Anyway, she's leaving the restaurant. Now what? Shall he follow her?
Without his willing it, his hand moves to his throat, touches the disc of mottled pink stone. So smooth, so cool to the touch. Different minerals have special properties, that's why men have chosen to wear them since time immemorial. It's not just for adornment. Amethyst is supposed to make you immortal, especially if you dissolve it in brandy and drink it. He doesn't know the traditional properties of rhodochrosite, but it seems- seems - to clarify thought.
Because it's suddenly all quite clear to him. She's bound for home. She may stop somewhere en route, may go home directly. It doesn't matter. He needn't follow her if he knows where she's headed.
First, he has to do something about his car. It won't do to leave it parked where it is, across the street from the Hollander house. And he'd better figure out just what he's going to do about Lia Parkman, and what tools the job will require.
How they met:
Excuse me, but aren't you Lia Parkman?
Yes, and you're-
Arden Brill. You don't know me, there's no reason why you should know me. But… well, let me plunge right in. Someone told me you're related to the writer Susan Hollander.
She's my aunt.
By marriage, or…?
My mother is her sister.
And you, uh, you know her?
Well, sure. She's my aunt.
I'm sorry, I must be coming off as very silly. You see, I happen to think she's an outstanding writer. One of the best of her generation. As a matter of fact…
Well, she's the subject of my dissertation.
You're doing your master's on her?
A doctoral dissertation, actually.
Oh, a doctorate. I'm impressed.
I'm the one who's impressed. Susan Hollander's niece. Could I buy you a cup of coffee? Because I have a million questions I'm dying to ask you.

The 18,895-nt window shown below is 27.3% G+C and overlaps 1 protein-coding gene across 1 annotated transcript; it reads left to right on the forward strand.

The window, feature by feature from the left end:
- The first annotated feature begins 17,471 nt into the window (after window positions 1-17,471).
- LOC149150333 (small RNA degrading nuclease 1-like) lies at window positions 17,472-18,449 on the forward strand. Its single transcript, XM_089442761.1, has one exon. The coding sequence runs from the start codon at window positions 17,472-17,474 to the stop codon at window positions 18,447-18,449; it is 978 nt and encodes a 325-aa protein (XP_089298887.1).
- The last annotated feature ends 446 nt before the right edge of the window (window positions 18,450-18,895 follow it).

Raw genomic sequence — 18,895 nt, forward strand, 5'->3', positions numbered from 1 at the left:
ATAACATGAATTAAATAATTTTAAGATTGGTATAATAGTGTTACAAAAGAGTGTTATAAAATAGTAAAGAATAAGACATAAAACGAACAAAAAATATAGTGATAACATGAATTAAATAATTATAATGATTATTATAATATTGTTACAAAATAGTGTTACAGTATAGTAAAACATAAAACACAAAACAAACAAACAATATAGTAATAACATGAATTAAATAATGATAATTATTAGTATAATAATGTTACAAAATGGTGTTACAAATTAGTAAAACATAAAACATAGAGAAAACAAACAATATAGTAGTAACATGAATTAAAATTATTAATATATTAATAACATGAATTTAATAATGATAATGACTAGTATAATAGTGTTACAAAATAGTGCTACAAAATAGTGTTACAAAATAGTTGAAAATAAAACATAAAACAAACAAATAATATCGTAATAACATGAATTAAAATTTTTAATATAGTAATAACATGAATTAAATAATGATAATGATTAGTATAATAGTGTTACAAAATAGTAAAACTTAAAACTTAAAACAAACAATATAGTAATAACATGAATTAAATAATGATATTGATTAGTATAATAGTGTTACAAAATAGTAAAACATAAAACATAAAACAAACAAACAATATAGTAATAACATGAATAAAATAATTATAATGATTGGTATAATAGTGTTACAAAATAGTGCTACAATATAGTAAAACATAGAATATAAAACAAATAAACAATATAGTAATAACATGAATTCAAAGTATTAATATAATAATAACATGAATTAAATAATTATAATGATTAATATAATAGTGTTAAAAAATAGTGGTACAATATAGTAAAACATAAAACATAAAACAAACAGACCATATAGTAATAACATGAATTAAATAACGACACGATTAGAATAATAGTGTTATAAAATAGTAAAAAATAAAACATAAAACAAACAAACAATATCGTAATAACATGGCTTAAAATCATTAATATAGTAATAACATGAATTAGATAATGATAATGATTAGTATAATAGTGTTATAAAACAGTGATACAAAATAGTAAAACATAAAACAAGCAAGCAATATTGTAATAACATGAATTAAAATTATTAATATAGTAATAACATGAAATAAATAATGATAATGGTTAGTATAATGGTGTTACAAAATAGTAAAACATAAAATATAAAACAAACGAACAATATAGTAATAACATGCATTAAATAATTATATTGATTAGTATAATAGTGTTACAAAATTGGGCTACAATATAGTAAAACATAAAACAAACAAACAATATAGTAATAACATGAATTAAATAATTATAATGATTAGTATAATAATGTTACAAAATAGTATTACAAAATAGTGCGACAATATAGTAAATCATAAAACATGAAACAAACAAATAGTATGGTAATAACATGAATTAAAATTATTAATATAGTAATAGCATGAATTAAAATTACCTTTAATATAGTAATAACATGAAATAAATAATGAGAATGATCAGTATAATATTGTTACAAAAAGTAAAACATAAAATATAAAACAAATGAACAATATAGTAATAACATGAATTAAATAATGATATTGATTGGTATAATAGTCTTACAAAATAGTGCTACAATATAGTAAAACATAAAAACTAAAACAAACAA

Well, sure. And if you want…
Well, I could probably introduce you, and-
No, you're wonderful to offer, but I don't think that would be a good idea.
Academic distance and all that. I think I'd be compromising my objectivity if I actually met the woman. But to meet her niece, I think that lies well within the bounds of the permissible.
Especially when the niece in question is so charming…
She lives on Claremont near La Salle, in an apartment house purchased years ago by the university for student housing. She shares a fourth-floor apartment with three other female students. There's a large living room with a Pullman kitchen, and a long hallway with four small bedrooms off it, and a bathroom at the end of it.
When he moved the car, he went into his office and got a ring of keys from his desk. There are three keys on the ring and they are all shiny. One of them fits the front door of the house on West Seventy-fourth Street, and it has been used only once since he had it made. The others, made the same day by the same locksmith, have not been used at all, so he can't be entirely certain that they will work.
He waits until there's no one around, then picks one of the keys and tries it in the front door. It works perfectly. He turns the key and walks in, crosses the bare lobby.
There's an elevator, but he passes it up and takes the stairs to the fourth floor, walks the length of an empty hallway to the door he knows is hers. He puts his ear to the door, listens, hears nothing.
Ring the bell?
He slips the remaining key in the lock, turns it slowly, eases the door open. The living room is empty, but there's music playing behind closed doors elsewhere in the apartment. He walks quickly down the hall to the last door before the bathroom. He listens, hears talking within.
The door's closed, but not shut tight. He nudges it open an inch or so. She's on the phone, and, incredibly, he hears her say his name.
Well, not his name. Arden Brill's name.
"You have the number if you want to call me. I'm sorry I didn't tell you this before but I had to think about it. I'm sure it's nothing and I don't want to make trouble for anybody but I thought you should know. I just thought- "